Inequalities in accessing sexual, reproductive healthcare persist: WHO study 

Rates of unintended pregnancies, abortions vary widely within the same region and geographies, it says

By Taran Deol
Published: Friday 25 March 2022

The world has not been successful in reducing inequalities concerning access to sexual and reproductive healthcare, according to a new study by the World Health Organization (WHO).

This is reflected by the fact that the rates of unintended pregnancies and abortions vary widely within the same region and geographies. The income level of a country does not impact these indicators, contrary to general assumptions.

The study also found that rates of unintended pregnancies in some high-income countries were greater than the region’s average, although they were most common among low-income countries.

The study — published in BMJ Global Health this month — was conducted by The Guttmacher Institute, the WHO and the United Nations’ Human Reproduction Programme (HRP).

European countries that recorded higher unintended pregnancy rates than the regional average actually had a high income. These include the United Kingdom, Greece, Finland, France, Iceland and Sweden among others.

Two countries that had lower unintended pregnancy rates than the region — Moldova and Ukraine — were low-income ones.

“This suggests that barriers to accessing and using effective sexual and reproductive healthcare exist in settings with greater as well as fewer resources,” the study noted.

Jonathan Bearak, a senior research scientist at Guttmacher Institute and lead author of the article, was quoted as saying by the WHO:

These variations speak to the need for investment, even in regions with low unintended pregnancy rates, that empowers women and girls across countries to choose under what circumstances they want to have children.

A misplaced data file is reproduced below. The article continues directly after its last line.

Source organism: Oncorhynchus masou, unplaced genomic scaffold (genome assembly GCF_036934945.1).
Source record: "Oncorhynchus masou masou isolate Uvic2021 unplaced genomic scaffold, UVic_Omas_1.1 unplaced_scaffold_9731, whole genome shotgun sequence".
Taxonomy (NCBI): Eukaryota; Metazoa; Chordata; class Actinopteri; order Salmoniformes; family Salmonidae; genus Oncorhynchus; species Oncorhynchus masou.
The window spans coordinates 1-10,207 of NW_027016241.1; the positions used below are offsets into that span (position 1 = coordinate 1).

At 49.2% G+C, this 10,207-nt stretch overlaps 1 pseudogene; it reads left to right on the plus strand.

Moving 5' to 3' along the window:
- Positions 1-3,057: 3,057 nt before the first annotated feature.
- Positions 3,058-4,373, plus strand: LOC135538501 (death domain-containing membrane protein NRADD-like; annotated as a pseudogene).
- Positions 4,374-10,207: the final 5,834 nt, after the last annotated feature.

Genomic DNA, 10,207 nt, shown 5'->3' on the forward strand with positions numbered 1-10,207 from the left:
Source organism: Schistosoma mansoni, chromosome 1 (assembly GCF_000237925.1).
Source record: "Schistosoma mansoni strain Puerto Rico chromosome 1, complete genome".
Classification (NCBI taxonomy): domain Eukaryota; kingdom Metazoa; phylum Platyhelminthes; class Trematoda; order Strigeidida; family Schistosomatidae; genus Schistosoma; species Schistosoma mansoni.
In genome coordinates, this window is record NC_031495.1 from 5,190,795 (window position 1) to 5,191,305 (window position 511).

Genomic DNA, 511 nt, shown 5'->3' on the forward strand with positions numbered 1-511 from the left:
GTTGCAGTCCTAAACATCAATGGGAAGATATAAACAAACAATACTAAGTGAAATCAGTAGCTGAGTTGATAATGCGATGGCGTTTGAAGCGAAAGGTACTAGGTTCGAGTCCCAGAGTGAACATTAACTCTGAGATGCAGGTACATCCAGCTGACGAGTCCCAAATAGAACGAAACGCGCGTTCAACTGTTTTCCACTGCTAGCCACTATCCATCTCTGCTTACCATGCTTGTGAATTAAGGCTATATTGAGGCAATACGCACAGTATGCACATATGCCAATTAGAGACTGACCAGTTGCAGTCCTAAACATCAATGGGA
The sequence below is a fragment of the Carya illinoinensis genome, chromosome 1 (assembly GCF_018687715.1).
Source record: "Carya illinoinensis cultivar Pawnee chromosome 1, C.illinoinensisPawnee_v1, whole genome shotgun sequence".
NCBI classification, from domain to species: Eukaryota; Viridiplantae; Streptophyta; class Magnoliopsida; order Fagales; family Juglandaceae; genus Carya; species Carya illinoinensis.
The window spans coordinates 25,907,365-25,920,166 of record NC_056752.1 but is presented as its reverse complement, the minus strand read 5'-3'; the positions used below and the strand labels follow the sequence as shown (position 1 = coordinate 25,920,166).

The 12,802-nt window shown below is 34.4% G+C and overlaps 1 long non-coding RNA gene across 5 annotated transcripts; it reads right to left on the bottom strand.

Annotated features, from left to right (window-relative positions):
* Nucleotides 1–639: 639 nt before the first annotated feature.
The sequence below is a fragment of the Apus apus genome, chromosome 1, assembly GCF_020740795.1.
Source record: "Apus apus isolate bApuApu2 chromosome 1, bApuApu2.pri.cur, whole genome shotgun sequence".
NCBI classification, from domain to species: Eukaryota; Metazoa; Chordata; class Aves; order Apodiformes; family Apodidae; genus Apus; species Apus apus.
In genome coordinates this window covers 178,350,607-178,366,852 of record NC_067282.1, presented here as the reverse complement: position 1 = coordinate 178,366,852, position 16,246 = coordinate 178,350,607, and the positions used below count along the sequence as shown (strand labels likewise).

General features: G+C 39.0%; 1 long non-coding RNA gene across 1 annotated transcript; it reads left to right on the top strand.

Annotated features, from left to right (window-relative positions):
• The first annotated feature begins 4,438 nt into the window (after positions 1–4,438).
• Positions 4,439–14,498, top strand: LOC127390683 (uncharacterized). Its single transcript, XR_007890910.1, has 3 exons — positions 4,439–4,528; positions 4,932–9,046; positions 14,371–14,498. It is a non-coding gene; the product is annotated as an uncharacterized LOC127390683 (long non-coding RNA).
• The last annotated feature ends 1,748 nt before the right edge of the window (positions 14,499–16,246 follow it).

“The proportion of unintended pregnancies ending in abortion — as great as 68 per cent, even among countries that completely prohibited abortion — illustrates the strength of the desire of millions of women and adolescents to avoid unplanned childbearing,” he added.

Unintended pregnancies ranged from 11 per 1,000 women aged 15–49 years in Montenegro to 145 in Uganda, while estimated abortion rates ranged from five in Singapore to 80 in Georgia.

“This evidence highlights the importance of investing in access to contraception and comprehensive abortion care, including in regions which may have lower rates of unintended pregnancy or abortion, respectively, as countries may differ substantially from regional averages,” the study noted.

The study analysed data from 2015-2019. However, information was not readily available across the world. Data on abortion was received from 166 countries. But less than half of it was reliable.

Seventy-five of the 166 countries were also home to three quarters of reproductive aged women.

Availability of reliable data on abortions and unintended pregnancies also varied from region to region. Just 12 per cent of countries in Western Asia and Northern Africa had reliable data. This increased to 73 per cent in Europe and Northern America.

Time also played a factor. For instance, 37 per cent of the countries in Latin America had reliable abortion data in one or more year between 1990 and 2019. However, if data from 1990-2009 is excluded, the list was reduced to 11 per cent of the countries.

“For good health, people in countries around the world need access to a comprehensive package of sexuality education, accurate family planning information and services, as well as quality abortion care,” Dr Bela Ganatra, who leads WHO’s Prevention of Unsafe Abortion unit, said.

“This research aims to support countries as they work to strengthen the lifesaving services they provide for sexual and reproductive health and improve health outcomes — especially for women and girls,” she added.

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